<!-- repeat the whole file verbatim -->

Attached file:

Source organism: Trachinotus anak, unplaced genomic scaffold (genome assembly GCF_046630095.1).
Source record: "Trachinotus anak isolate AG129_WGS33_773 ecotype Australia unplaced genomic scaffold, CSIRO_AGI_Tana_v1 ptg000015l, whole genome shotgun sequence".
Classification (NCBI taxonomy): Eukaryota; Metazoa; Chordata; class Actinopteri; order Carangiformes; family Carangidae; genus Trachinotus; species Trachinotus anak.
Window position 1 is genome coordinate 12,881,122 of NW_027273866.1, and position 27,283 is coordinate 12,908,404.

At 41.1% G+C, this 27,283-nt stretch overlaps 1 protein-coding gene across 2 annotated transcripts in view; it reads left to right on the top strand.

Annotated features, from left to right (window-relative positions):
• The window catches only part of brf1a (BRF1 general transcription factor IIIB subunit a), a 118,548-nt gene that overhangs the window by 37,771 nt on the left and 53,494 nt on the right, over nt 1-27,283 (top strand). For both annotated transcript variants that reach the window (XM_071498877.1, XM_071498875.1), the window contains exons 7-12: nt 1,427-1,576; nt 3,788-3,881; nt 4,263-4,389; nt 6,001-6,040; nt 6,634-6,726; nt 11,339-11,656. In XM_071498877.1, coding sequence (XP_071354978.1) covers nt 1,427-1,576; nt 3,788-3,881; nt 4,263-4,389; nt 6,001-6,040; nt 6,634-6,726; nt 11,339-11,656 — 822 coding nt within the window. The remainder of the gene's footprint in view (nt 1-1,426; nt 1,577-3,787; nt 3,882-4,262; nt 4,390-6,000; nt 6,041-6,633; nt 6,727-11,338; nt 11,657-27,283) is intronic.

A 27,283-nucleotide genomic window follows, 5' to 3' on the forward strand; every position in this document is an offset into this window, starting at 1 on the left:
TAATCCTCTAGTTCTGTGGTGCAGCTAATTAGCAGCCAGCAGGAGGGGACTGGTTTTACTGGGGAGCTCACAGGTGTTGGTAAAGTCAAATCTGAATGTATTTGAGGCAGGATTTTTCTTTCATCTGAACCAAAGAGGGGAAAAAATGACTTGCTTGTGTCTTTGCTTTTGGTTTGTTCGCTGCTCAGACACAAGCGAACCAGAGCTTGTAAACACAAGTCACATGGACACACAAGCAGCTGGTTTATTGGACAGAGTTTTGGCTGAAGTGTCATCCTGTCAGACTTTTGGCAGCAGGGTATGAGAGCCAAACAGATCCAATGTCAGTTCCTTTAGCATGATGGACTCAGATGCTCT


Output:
Source organism: Trachinotus anak, unplaced genomic scaffold (genome assembly GCF_046630095.1).
Source record: "Trachinotus anak isolate AG129_WGS33_773 ecotype Australia unplaced genomic scaffold, CSIRO_AGI_Tana_v1 ptg000015l, whole genome shotgun sequence".
Classification (NCBI taxonomy): Eukaryota; Metazoa; Chordata; class Actinopteri; order Carangiformes; family Carangidae; genus Trachinotus; species Trachinotus anak.
Window position 1 is genome coordinate 12,881,122 of NW_027273866.1, and position 27,283 is coordinate 12,908,404.

At 41.1% G+C, this 27,283-nt stretch overlaps 1 protein-coding gene across 2 annotated transcripts in view; it reads left to right on the top strand.

Annotated features, from left to right (window-relative positions):
• The window catches only part of brf1a (BRF1 general transcription factor IIIB subunit a), a 118,548-nt gene that overhangs the window by 37,771 nt on the left and 53,494 nt on the right, over nt 1-27,283 (top strand). For both annotated transcript variants that reach the window (XM_071498877.1, XM_071498875.1), the window contains exons 7-12: nt 1,427-1,576; nt 3,788-3,881; nt 4,263-4,389; nt 6,001-6,040; nt 6,634-6,726; nt 11,339-11,656. In XM_071498877.1, coding sequence (XP_071354978.1) covers nt 1,427-1,576; nt 3,788-3,881; nt 4,263-4,389; nt 6,001-6,040; nt 6,634-6,726; nt 11,339-11,656 — 822 coding nt within the window. The remainder of the gene's footprint in view (nt 1-1,426; nt 1,577-3,787; nt 3,882-4,262; nt 4,390-6,000; nt 6,041-6,633; nt 6,727-11,338; nt 11,657-27,283) is intronic.

A 27,283-nucleotide genomic window follows, 5' to 3' on the forward strand; every position in this document is an offset into this window, starting at 1 on the left:
TAATCCTCTAGTTCTGTGGTGCAGCTAATTAGCAGCCAGCAGGAGGGGACTGGTTTTACTGGGGAGCTCACAGGTGTTGGTAAAGTCAAATCTGAATGTATTTGAGGCAGGATTTTTCTTTCATCTGAACCAAAGAGGGGAAAAAATGACTTGCTTGTGTCTTTGCTTTTGGTTTGTTCGCTGCTCAGACACAAGCGAACCAGAGCTTGTAAACACAAGTCACATGGACACACAAGCAGCTGGTTTATTGGACAGAGTTTTGGCTGAAGTGTCATCCTGTCAGACTTTTGGCAGCAGGGTATGAGAGCCAAACAGATCCAATGTCAGTTCCTTTAGCATGATGGACTCAGATGCTCT